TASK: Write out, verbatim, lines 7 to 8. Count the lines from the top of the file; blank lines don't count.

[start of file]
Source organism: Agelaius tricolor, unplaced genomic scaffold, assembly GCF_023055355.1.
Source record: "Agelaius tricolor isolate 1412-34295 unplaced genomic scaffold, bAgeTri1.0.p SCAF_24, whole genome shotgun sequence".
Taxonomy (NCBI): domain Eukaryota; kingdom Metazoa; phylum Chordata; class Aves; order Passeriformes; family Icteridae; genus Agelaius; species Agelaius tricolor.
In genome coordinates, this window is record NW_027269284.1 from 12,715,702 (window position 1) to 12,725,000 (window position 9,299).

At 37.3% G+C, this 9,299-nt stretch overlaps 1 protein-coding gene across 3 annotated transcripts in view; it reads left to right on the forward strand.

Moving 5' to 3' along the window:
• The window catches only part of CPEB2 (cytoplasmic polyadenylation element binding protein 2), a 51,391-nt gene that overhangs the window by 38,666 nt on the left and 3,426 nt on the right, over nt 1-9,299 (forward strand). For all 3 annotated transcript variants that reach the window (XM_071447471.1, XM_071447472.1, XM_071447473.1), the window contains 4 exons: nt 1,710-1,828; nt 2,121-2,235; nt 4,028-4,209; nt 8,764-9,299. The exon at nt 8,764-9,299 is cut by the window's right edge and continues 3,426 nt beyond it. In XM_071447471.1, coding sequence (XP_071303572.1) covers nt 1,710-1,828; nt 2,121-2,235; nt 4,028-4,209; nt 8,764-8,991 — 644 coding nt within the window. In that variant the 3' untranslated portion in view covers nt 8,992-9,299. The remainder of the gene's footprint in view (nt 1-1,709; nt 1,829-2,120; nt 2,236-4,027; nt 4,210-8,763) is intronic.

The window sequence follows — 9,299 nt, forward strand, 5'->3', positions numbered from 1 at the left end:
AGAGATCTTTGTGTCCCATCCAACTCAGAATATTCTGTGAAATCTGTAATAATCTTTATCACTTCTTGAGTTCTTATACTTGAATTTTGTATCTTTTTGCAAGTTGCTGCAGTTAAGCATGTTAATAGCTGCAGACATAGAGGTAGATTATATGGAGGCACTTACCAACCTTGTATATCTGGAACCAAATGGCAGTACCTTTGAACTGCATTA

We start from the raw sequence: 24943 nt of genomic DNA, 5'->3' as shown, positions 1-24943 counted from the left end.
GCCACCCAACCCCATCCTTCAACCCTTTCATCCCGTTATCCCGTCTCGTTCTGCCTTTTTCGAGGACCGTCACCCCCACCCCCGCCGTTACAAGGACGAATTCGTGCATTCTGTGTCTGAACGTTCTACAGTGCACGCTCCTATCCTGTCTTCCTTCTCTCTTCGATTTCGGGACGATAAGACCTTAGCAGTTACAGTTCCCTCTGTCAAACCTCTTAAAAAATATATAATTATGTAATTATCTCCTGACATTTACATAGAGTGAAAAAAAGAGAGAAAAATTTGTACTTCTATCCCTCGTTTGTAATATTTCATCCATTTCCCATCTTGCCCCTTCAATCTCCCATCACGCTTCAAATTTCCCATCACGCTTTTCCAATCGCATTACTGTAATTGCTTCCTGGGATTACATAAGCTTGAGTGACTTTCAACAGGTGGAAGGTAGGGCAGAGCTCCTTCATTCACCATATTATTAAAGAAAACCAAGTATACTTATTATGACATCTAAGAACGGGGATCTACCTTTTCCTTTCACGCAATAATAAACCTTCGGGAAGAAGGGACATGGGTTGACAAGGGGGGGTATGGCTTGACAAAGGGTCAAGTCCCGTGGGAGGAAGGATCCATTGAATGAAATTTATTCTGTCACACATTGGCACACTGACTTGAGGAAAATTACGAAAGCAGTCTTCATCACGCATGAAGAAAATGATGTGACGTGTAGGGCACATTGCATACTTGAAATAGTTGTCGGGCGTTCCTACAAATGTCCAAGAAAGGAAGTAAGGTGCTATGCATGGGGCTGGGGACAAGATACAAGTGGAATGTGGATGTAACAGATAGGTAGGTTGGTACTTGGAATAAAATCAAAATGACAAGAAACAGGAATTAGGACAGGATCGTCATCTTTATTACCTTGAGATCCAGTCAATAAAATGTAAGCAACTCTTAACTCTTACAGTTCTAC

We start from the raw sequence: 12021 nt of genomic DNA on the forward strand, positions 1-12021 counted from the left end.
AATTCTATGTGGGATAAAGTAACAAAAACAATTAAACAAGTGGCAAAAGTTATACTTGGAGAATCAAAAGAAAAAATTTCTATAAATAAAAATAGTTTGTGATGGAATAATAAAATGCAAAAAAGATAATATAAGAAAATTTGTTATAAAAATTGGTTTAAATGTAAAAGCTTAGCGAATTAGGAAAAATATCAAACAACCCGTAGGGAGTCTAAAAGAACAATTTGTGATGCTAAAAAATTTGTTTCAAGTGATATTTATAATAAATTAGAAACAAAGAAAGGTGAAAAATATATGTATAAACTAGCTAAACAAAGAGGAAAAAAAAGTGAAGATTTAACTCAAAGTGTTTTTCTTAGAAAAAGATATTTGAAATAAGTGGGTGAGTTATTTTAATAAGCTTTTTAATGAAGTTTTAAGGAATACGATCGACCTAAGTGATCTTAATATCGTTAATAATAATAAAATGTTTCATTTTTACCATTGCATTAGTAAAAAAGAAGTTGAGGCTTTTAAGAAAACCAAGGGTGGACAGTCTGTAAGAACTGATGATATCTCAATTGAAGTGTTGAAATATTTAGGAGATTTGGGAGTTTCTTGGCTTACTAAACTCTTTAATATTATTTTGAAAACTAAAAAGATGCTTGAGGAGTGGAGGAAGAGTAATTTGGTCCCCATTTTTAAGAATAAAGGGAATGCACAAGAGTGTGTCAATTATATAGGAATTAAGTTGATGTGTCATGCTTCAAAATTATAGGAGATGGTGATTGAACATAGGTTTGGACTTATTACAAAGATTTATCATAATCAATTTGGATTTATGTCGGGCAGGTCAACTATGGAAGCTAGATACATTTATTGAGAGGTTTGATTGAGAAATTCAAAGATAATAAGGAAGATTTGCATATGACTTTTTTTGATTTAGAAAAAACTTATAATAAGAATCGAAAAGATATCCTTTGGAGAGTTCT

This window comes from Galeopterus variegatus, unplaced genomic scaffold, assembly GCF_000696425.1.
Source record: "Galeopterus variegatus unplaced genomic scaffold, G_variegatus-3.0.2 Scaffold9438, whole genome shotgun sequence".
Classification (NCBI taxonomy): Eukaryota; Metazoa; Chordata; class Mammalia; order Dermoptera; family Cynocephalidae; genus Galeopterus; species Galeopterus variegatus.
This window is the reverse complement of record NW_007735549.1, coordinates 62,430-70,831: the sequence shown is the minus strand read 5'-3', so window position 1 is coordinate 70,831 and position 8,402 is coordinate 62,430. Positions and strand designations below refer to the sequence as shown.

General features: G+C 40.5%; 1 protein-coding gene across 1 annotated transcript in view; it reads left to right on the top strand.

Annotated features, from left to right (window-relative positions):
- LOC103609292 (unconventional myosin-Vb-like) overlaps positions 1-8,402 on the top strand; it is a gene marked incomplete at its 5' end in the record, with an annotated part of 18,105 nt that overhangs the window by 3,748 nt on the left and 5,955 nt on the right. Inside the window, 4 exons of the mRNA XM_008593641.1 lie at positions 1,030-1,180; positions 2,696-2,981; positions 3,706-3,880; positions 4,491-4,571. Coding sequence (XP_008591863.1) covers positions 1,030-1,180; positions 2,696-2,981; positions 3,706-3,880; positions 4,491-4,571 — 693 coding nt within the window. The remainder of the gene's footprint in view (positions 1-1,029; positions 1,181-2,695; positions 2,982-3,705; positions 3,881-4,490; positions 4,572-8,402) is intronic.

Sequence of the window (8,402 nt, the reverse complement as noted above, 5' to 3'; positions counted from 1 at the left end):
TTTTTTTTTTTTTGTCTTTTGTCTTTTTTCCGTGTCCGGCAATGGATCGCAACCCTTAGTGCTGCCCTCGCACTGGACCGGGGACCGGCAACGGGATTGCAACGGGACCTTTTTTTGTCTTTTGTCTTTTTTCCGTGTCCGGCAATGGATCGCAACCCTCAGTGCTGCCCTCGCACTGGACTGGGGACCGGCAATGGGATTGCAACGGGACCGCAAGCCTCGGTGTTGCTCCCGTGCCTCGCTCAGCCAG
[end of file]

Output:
• The window catches only part of CPEB2 (cytoplasmic polyadenylation element binding protein 2), a 51,391-nt gene that overhangs the window by 38,666 nt on the left and 3,426 nt on the right, over nt 1-9,299 (forward strand). For all 3 annotated transcript variants that reach the window (XM_071447471.1, XM_071447472.1, XM_071447473.1), the window contains 4 exons: nt 1,710-1,828; nt 2,121-2,235; nt 4,028-4,209; nt 8,764-9,299. The exon at nt 8,764-9,299 is cut by the window's right edge and continues 3,426 nt beyond it. In XM_071447471.1, coding sequence (XP_071303572.1) covers nt 1,710-1,828; nt 2,121-2,235; nt 4,028-4,209; nt 8,764-8,991 — 644 coding nt within the window. In that variant the 3' untranslated portion in view covers nt 8,992-9,299. The remainder of the gene's footprint in view (nt 1-1,709; nt 1,829-2,120; nt 2,236-4,027; nt 4,210-8,763) is intronic.

The window sequence follows — 9,299 nt, forward strand, 5'->3', positions numbered from 1 at the left end: